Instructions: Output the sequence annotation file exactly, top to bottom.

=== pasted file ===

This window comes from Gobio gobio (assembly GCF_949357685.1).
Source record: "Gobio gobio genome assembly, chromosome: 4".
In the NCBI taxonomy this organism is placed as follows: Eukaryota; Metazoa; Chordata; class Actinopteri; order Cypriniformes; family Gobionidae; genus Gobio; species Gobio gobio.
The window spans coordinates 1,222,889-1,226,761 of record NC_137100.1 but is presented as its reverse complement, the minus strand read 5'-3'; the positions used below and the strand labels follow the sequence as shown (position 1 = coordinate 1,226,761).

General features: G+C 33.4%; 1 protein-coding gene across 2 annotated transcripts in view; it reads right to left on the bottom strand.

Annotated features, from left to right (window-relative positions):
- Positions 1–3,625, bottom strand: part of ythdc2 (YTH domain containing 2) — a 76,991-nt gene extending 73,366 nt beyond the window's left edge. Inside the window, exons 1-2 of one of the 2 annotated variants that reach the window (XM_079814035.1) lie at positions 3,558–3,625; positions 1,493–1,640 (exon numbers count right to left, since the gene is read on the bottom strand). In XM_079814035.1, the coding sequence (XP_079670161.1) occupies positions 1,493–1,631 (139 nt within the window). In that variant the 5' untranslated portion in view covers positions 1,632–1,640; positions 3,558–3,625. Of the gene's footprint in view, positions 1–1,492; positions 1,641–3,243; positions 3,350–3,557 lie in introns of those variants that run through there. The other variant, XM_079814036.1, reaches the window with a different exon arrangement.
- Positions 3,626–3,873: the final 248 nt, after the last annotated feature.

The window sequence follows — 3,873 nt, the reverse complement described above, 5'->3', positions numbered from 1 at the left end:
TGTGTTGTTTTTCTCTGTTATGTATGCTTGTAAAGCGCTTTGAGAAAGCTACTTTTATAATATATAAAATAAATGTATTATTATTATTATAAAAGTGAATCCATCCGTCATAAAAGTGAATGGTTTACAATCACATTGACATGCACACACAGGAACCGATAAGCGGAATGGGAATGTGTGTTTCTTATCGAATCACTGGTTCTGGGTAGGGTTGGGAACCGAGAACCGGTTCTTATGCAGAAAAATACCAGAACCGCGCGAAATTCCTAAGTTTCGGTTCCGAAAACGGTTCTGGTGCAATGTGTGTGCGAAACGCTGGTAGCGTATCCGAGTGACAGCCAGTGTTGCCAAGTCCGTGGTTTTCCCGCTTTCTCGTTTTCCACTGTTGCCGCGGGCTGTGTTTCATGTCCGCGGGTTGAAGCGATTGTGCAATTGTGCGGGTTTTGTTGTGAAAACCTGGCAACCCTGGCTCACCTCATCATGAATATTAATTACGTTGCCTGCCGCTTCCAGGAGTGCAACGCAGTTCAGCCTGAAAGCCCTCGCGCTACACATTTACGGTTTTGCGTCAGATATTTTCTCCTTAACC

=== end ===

This window comes from Gobio gobio (assembly GCF_949357685.1).
Source record: "Gobio gobio genome assembly, chromosome: 4".
In the NCBI taxonomy this organism is placed as follows: Eukaryota; Metazoa; Chordata; class Actinopteri; order Cypriniformes; family Gobionidae; genus Gobio; species Gobio gobio.
The window spans coordinates 1,222,889-1,226,761 of record NC_137100.1 but is presented as its reverse complement, the minus strand read 5'-3'; the positions used below and the strand labels follow the sequence as shown (position 1 = coordinate 1,226,761).

General features: G+C 33.4%; 1 protein-coding gene across 2 annotated transcripts in view; it reads right to left on the bottom strand.

Annotated features, from left to right (window-relative positions):
- Positions 1–3,625, bottom strand: part of ythdc2 (YTH domain containing 2) — a 76,991-nt gene extending 73,366 nt beyond the window's left edge. Inside the window, exons 1-2 of one of the 2 annotated variants that reach the window (XM_079814035.1) lie at positions 3,558–3,625; positions 1,493–1,640 (exon numbers count right to left, since the gene is read on the bottom strand). In XM_079814035.1, the coding sequence (XP_079670161.1) occupies positions 1,493–1,631 (139 nt within the window). In that variant the 5' untranslated portion in view covers positions 1,632–1,640; positions 3,558–3,625. Of the gene's footprint in view, positions 1–1,492; positions 1,641–3,243; positions 3,350–3,557 lie in introns of those variants that run through there. The other variant, XM_079814036.1, reaches the window with a different exon arrangement.
- Positions 3,626–3,873: the final 248 nt, after the last annotated feature.

The window sequence follows — 3,873 nt, the reverse complement described above, 5'->3', positions numbered from 1 at the left end:
TGTGTTGTTTTTCTCTGTTATGTATGCTTGTAAAGCGCTTTGAGAAAGCTACTTTTATAATATATAAAATAAATGTATTATTATTATTATAAAAGTGAATCCATCCGTCATAAAAGTGAATGGTTTACAATCACATTGACATGCACACACAGGAACCGATAAGCGGAATGGGAATGTGTGTTTCTTATCGAATCACTGGTTCTGGGTAGGGTTGGGAACCGAGAACCGGTTCTTATGCAGAAAAATACCAGAACCGCGCGAAATTCCTAAGTTTCGGTTCCGAAAACGGTTCTGGTGCAATGTGTGTGCGAAACGCTGGTAGCGTATCCGAGTGACAGCCAGTGTTGCCAAGTCCGTGGTTTTCCCGCTTTCTCGTTTTCCACTGTTGCCGCGGGCTGTGTTTCATGTCCGCGGGTTGAAGCGATTGTGCAATTGTGCGGGTTTTGTTGTGAAAACCTGGCAACCCTGGCTCACCTCATCATGAATATTAATTACGTTGCCTGCCGCTTCCAGGAGTGCAACGCAGTTCAGCCTGAAAGCCCTCGCGCTACACATTTACGGTTTTGCGTCAGATATTTTCTCCTTAACC